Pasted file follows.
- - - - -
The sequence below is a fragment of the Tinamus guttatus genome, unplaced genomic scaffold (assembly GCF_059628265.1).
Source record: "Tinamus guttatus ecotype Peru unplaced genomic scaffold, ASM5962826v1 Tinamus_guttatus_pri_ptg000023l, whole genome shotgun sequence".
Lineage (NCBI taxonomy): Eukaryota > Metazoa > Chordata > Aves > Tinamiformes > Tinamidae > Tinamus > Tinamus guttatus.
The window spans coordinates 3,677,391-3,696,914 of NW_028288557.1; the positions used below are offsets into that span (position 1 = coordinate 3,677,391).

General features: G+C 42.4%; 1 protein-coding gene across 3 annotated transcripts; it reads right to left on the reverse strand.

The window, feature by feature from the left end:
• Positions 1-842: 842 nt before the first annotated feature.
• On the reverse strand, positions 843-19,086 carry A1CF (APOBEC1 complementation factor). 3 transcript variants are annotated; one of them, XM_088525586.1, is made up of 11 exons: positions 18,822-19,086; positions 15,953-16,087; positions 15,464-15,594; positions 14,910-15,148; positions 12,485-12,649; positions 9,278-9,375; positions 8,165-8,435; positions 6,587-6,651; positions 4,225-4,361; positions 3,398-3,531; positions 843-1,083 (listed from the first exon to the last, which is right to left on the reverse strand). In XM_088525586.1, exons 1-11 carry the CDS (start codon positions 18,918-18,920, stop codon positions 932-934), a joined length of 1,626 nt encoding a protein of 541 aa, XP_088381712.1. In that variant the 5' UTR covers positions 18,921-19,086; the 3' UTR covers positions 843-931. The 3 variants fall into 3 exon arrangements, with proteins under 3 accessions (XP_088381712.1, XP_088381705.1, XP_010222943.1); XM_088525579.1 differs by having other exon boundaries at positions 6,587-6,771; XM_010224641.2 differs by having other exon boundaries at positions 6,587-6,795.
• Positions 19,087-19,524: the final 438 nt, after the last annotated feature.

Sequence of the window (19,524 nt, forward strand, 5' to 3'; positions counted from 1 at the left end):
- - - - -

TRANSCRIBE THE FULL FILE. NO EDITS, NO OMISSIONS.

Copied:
The sequence below is a fragment of the Tinamus guttatus genome, unplaced genomic scaffold (assembly GCF_059628265.1).
Source record: "Tinamus guttatus ecotype Peru unplaced genomic scaffold, ASM5962826v1 Tinamus_guttatus_pri_ptg000023l, whole genome shotgun sequence".
Lineage (NCBI taxonomy): Eukaryota > Metazoa > Chordata > Aves > Tinamiformes > Tinamidae > Tinamus > Tinamus guttatus.
The window spans coordinates 3,677,391-3,696,914 of NW_028288557.1; the positions used below are offsets into that span (position 1 = coordinate 3,677,391).

General features: G+C 42.4%; 1 protein-coding gene across 3 annotated transcripts; it reads right to left on the reverse strand.

The window, feature by feature from the left end:
• Positions 1-842: 842 nt before the first annotated feature.
• On the reverse strand, positions 843-19,086 carry A1CF (APOBEC1 complementation factor). 3 transcript variants are annotated; one of them, XM_088525586.1, is made up of 11 exons: positions 18,822-19,086; positions 15,953-16,087; positions 15,464-15,594; positions 14,910-15,148; positions 12,485-12,649; positions 9,278-9,375; positions 8,165-8,435; positions 6,587-6,651; positions 4,225-4,361; positions 3,398-3,531; positions 843-1,083 (listed from the first exon to the last, which is right to left on the reverse strand). In XM_088525586.1, exons 1-11 carry the CDS (start codon positions 18,918-18,920, stop codon positions 932-934), a joined length of 1,626 nt encoding a protein of 541 aa, XP_088381712.1. In that variant the 5' UTR covers positions 18,921-19,086; the 3' UTR covers positions 843-931. The 3 variants fall into 3 exon arrangements, with proteins under 3 accessions (XP_088381712.1, XP_088381705.1, XP_010222943.1); XM_088525579.1 differs by having other exon boundaries at positions 6,587-6,771; XM_010224641.2 differs by having other exon boundaries at positions 6,587-6,795.
• Positions 19,087-19,524: the final 438 nt, after the last annotated feature.

Sequence of the window (19,524 nt, forward strand, 5' to 3'; positions counted from 1 at the left end):